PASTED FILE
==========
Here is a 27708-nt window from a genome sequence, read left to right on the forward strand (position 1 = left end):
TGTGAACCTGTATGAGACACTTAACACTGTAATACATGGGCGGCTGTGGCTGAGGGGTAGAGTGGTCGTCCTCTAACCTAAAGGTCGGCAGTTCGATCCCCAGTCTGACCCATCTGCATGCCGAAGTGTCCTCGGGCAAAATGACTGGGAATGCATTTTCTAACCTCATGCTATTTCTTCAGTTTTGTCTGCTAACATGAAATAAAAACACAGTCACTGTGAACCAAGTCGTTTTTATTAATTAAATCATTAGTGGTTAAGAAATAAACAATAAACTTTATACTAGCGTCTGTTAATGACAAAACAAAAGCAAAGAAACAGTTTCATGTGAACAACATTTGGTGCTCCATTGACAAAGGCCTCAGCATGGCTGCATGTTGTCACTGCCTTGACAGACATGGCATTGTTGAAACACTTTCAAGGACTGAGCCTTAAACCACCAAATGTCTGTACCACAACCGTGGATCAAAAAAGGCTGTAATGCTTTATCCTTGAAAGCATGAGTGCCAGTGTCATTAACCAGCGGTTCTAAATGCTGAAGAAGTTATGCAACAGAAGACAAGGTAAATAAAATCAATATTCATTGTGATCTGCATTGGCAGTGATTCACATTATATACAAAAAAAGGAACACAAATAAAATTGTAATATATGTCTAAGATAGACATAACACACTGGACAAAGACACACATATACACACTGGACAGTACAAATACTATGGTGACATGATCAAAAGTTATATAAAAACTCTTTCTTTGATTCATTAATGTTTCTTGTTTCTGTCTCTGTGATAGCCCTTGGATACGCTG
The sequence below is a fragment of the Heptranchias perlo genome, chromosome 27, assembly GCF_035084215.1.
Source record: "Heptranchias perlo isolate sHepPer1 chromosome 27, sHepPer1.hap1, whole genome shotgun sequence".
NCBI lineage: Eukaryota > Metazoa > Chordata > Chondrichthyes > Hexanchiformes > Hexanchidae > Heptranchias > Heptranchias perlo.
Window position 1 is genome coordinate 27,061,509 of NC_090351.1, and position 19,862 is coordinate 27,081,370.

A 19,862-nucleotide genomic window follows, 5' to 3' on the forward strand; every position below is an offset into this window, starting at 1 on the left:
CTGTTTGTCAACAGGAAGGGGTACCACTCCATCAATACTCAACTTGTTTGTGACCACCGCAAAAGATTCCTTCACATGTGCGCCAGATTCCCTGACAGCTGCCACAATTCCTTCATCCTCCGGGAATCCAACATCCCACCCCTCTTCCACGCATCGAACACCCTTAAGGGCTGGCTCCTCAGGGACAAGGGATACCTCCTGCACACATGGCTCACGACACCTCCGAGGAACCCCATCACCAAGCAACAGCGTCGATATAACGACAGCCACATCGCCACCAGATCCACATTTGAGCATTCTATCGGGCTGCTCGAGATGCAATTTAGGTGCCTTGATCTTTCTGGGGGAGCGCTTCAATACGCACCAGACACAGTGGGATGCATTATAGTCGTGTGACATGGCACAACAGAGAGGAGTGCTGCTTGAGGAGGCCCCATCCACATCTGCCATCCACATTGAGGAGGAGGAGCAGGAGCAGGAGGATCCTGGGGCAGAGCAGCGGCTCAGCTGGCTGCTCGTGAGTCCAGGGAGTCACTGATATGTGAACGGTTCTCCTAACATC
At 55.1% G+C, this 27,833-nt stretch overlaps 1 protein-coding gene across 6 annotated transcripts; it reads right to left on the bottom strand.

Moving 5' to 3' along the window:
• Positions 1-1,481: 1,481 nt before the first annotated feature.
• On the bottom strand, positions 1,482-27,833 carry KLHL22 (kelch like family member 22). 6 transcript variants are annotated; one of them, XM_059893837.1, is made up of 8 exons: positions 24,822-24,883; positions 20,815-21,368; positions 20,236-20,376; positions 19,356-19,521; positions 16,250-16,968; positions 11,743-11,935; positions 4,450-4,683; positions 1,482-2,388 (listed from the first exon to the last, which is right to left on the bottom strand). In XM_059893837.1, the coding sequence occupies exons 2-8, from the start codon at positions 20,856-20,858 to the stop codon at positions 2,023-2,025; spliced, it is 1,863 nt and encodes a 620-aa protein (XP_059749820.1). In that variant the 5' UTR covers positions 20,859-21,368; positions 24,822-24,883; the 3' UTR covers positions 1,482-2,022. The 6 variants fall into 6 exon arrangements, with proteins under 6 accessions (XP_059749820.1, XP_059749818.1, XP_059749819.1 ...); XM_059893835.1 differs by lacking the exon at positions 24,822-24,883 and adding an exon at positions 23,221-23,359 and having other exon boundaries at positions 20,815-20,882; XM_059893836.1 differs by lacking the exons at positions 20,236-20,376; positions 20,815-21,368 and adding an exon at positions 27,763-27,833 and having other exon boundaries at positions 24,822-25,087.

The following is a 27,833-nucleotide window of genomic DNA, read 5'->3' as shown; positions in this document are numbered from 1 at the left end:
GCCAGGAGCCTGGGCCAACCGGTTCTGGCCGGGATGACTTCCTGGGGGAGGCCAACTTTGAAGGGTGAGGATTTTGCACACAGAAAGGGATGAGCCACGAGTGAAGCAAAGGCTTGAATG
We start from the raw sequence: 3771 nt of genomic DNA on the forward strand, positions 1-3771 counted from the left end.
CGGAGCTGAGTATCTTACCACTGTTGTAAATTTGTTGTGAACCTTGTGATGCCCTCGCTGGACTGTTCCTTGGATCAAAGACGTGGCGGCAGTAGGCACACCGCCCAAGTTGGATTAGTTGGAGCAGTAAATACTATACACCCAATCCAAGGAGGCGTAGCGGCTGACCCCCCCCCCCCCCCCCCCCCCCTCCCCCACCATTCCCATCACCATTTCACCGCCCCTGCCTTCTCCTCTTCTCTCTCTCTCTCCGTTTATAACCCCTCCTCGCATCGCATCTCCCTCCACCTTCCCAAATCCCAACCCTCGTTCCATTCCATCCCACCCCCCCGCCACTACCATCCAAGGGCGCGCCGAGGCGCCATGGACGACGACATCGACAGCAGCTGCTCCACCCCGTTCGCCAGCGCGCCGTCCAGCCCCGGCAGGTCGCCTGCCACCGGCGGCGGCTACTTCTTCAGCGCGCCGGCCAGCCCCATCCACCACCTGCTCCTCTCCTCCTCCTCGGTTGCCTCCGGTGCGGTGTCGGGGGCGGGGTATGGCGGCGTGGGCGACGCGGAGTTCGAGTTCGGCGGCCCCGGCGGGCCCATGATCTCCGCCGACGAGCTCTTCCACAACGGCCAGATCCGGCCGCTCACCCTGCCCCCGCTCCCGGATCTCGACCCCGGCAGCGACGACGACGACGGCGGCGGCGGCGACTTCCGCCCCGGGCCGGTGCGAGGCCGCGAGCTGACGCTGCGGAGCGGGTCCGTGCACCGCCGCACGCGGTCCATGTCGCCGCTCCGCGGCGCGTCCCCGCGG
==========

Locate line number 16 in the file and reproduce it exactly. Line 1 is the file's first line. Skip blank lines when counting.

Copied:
CGGAGCTGAGTATCTTACCACTGTTGTAAATTTGTTGTGAACCTTGTGATGCCCTCGCTGGACTGTTCCTTGGATCAAAGACGTGGCGGCAGTAGGCACACCGCCCAAGTTGGATTAGTTGGAGCAGTAAATACTATACACCCAATCCAAGGAGGCGTAGCGGCTGACCCCCCCCCCCCCCCCCCCCCCCTCCCCCACCATTCCCATCACCATTTCACCGCCCCTGCCTTCTCCTCTTCTCTCTCTCTCTCCGTTTATAACCCCTCCTCGCATCGCATCTCCCTCCACCTTCCCAAATCCCAACCCTCGTTCCATTCCATCCCACCCCCCCGCCACTACCATCCAAGGGCGCGCCGAGGCGCCATGGACGACGACATCGACAGCAGCTGCTCCACCCCGTTCGCCAGCGCGCCGTCCAGCCCCGGCAGGTCGCCTGCCACCGGCGGCGGCTACTTCTTCAGCGCGCCGGCCAGCCCCATCCACCACCTGCTCCTCTCCTCCTCCTCGGTTGCCTCCGGTGCGGTGTCGGGGGCGGGGTATGGCGGCGTGGGCGACGCGGAGTTCGAGTTCGGCGGCCCCGGCGGGCCCATGATCTCCGCCGACGAGCTCTTCCACAACGGCCAGATCCGGCCGCTCACCCTGCCCCCGCTCCCGGATCTCGACCCCGGCAGCGACGACGACGACGGCGGCGGCGGCGACTTCCGCCCCGGGCCGGTGCGAGGCCGCGAGCTGACGCTGCGGAGCGGGTCCGTGCACCGCCGCACGCGGTCCATGTCGCCGCTCCGCGGCGCGTCCCCGCGG